Like if an activity is unpleasant to do, but someone must or wants to do it anyway, someone in English might say something along the lines of "Let's get this over with", or if a person is about to have a different person do something to them, like let's say a dentist appointment, the person who is about to be acted on might say to the other person "Just get it over with"

Is there an equivalent to this in Latin?

  • Do you know any versions of this in other languages than English?
    – Joonas Ilmavirta
    Commented Dec 18, 2023 at 8:01
  • The "idiom" goes in Spanish for the imperative for supera lo, my guess is that Latin version of this superà id can do the work.
    – RomRom
    Commented Dec 21, 2023 at 4:42
  • @RomRom the grave accent is not part of any Latin orthography or normalisation scheme I'm aware of. Did you mean superā (the 2nd person singular present imperative of superō "I go over") with a macron instead?
    – Tristan
    Commented Dec 21, 2023 at 14:51

3 Answers 3


This is not a perfect fit, but I suggest the imperative age. It can come in combinations like age dic, "go ahead and say", so if there is a specific verb that goes with the action in question, add it in. This idiom has two imperatives.

The imperative age can be understood in a number of ways, so out of context it will not carry the same meaning as the English "get something over with". Also, with this choice the Latin phrase is an order to the second person whereas the English one is more from the point of view of the first person plural.

The English "get something over with" can also be used in a simpler sense "finish". If you want to lean this way, then I suggest going with a verb like perficere. You could thus say perficiamus, "let's finish this", or something similar.

There is no set phrase in Latin as far as I can tell and no translation is perfect. That's why I think you are better of with a collection of different approaches and tools when rendering this thought in Latin.

  • 1
    "Heia age, rumpe moras" may not be exactly the same idea as "get it over with", but it's pretty close, and attested in both Vergil and Martial. I give this as merely one possible example of how "age" might be deployed. Commented Dec 26, 2023 at 11:39

There is no particular idiom that I know of, but one way to say this using classical style would be:

fac ut (tantum) peragatur ("do it so it may just be finished")

In place of tantum you could also use the word admodum.


Taking irregular verb, "fio" - "to become"; "to be made", in the present (iussive i.e. a command) subjunctive, "fiat" - "Let it be done!".

EDIT 1/1/2024:

It is now clear that the quote from Vigilius (see comments below) is not an attestation of this use of "fiat" (Joonas, in CHAT, explained that it is an acceptance of the circumstances and not an incitement to action.). Therefore, I am grateful to the contributor who provided the downvote. Though, a explanatory comment would have been appreciated.

Considering this further: an adaption of Horace's, "nunc est bibendum"--"Now one must drink"; "nunc est peragendum"--"now one must finish/complete/accomplish!" i.e., "Now one must get it done!".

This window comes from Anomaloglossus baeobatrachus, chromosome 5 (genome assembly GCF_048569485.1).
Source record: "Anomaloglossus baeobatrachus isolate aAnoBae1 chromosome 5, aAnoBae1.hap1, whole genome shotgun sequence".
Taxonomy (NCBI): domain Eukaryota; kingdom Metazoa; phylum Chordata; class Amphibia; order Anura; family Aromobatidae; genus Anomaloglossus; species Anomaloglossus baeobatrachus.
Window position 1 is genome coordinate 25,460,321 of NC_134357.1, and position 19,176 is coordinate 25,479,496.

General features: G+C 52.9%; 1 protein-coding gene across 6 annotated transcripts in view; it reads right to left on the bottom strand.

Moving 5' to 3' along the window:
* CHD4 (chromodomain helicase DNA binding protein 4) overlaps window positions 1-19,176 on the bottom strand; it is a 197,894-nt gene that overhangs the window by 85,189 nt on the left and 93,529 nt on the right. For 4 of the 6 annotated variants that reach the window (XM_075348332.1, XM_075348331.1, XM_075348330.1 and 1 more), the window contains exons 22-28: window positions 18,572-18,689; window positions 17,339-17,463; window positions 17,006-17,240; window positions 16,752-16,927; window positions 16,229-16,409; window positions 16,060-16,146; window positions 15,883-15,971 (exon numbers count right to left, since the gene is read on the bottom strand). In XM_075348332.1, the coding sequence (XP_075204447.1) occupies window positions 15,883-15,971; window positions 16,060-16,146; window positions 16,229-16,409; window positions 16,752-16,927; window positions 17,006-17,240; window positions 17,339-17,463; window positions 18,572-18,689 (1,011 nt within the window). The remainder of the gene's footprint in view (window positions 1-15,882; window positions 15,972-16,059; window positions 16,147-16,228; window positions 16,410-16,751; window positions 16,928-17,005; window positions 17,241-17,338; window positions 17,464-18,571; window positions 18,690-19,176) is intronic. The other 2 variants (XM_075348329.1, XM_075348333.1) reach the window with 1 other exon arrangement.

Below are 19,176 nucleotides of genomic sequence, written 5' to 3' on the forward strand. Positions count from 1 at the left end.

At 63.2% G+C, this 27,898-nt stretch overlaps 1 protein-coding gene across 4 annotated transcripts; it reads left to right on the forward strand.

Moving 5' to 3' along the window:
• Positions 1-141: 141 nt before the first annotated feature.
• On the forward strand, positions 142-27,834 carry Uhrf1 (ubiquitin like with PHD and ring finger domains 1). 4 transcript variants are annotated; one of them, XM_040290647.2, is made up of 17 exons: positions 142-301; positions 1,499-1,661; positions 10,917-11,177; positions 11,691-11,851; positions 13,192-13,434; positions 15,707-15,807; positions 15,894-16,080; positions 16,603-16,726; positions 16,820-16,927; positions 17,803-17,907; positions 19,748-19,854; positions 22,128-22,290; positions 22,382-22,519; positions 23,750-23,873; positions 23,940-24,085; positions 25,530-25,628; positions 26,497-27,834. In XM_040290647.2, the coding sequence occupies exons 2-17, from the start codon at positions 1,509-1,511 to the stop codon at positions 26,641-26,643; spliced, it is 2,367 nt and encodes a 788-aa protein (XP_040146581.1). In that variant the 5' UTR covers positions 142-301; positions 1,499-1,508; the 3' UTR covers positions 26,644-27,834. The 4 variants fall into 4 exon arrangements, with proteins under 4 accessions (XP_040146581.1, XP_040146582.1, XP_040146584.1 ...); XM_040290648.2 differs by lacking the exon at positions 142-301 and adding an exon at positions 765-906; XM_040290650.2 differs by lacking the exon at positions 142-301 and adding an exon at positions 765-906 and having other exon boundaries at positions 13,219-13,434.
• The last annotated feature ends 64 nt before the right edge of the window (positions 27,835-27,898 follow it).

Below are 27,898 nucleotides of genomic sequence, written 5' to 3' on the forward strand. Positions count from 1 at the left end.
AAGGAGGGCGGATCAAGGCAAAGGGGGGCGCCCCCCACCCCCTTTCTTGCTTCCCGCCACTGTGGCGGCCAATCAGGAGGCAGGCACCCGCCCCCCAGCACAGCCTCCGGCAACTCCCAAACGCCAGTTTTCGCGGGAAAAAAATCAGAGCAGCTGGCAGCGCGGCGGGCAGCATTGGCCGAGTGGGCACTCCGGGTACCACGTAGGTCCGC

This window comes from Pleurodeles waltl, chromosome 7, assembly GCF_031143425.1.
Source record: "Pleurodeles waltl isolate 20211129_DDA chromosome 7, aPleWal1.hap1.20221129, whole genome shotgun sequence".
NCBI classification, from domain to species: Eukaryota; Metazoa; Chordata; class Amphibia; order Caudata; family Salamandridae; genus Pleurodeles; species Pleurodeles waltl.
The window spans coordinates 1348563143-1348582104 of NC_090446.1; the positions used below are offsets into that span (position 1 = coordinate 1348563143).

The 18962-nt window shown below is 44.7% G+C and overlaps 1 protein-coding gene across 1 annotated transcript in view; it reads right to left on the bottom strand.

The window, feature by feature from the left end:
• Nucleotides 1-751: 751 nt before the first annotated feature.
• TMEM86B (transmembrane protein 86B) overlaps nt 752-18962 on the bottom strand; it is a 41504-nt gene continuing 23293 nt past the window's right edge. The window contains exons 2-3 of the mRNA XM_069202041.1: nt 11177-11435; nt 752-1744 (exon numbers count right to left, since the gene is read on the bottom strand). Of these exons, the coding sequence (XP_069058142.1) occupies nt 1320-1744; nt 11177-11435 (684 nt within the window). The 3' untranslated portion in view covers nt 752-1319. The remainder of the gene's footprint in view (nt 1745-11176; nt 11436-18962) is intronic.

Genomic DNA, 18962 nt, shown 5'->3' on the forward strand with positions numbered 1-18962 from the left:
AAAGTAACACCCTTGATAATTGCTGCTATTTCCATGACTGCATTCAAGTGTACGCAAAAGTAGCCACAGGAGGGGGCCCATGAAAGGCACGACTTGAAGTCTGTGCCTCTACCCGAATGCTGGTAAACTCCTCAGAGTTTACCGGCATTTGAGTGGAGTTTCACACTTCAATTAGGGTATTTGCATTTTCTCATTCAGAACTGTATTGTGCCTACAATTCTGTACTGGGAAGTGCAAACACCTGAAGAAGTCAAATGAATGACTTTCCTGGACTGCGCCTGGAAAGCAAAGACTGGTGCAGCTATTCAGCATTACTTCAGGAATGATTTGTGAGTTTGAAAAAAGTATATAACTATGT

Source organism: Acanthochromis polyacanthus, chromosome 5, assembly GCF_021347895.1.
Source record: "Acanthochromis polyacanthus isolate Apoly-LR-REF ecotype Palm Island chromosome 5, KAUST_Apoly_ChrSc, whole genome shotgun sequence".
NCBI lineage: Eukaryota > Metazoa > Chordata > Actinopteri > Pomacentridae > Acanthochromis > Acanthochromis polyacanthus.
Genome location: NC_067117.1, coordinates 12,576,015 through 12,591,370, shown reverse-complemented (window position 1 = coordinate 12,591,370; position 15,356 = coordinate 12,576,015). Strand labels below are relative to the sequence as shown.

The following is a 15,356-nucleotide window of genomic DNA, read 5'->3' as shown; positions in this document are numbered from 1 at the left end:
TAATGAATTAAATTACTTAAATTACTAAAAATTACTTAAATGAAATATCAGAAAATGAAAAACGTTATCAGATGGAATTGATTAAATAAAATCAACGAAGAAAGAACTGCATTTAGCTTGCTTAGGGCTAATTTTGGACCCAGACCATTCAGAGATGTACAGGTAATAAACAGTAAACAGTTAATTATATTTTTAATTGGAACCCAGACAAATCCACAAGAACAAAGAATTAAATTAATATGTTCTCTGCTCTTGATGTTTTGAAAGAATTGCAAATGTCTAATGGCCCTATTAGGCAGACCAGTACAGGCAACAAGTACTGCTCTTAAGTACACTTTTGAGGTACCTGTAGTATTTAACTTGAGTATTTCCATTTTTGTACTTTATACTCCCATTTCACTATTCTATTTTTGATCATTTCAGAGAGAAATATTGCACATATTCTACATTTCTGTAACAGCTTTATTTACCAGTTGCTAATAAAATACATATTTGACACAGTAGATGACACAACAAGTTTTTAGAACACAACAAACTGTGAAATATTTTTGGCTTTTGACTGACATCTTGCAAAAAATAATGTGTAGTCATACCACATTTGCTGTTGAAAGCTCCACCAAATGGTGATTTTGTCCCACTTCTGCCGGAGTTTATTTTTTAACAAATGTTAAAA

The use of "perago"--"to complete" is attested by Vergilius (that man again) in Aeneis 4.653:

"vixi, et quem dederat cursum Fortuna, peregi."--

"I have lived, and the course Fortuna has given, I have completed."

SECOND EDIT 18/1/2024:

A different approach from the Vulgate: Matthew 6:10: "fiat voluntas tua" --"Let your will be done,".

  • I was contemplating writing this same answer, but then I failed to find any examples of such a use of fiat. Have you seen or found any attestations?
    – Joonas Ilmavirta
    Commented Dec 25, 2023 at 18:10
  • Joonas llmavirta: The only example I found was: "maledictus qui indivisiam deitatem Patris, et Filii et Sancti Spiritus non confitetur, fiat, fiat." --"Accused be he who does not confess the undivided godhead of Father, Son and Holy Spirit. Therefore, let it be, let it be." (Vigilius of Thapsus, "de Trinitate" 6.255). Hopefully, "done" is understood after "let it be". This is from the 5th.C., so I wasn't sure that it should be included in the answer.
    – tony
    Commented Dec 26, 2023 at 14:08
  • 1
    And the Lord said, let's get this light over with...
    – cmw
    Commented Dec 31, 2023 at 13:48
  • The meaning of fiat doesn't match what was asked for. It's more "so be it" than "get it over with". It's not an incitement to action but an acceptance of the circumstances or (as in the Vulgate example) a wish. If we stay with this verb, in my opinion fac is closer to the desired spirit than fiat. But still, attestation is the key to translating idioms; reason alone is an insufficient argument.
    – Joonas Ilmavirta
    Commented Jan 18 at 15:05
  • @Joonas llmavirta: The iussive subjunctive can be construed as a command. The Vulgate ex. may be a wish but I wanted an attested piece of Latin. The last time I tried the unattested (the gerundive ex.) it received an anonymous downvote. Does the Vulgate ex. work as an order (in a different context)?
    – tony
    Commented Jan 18 at 17:30

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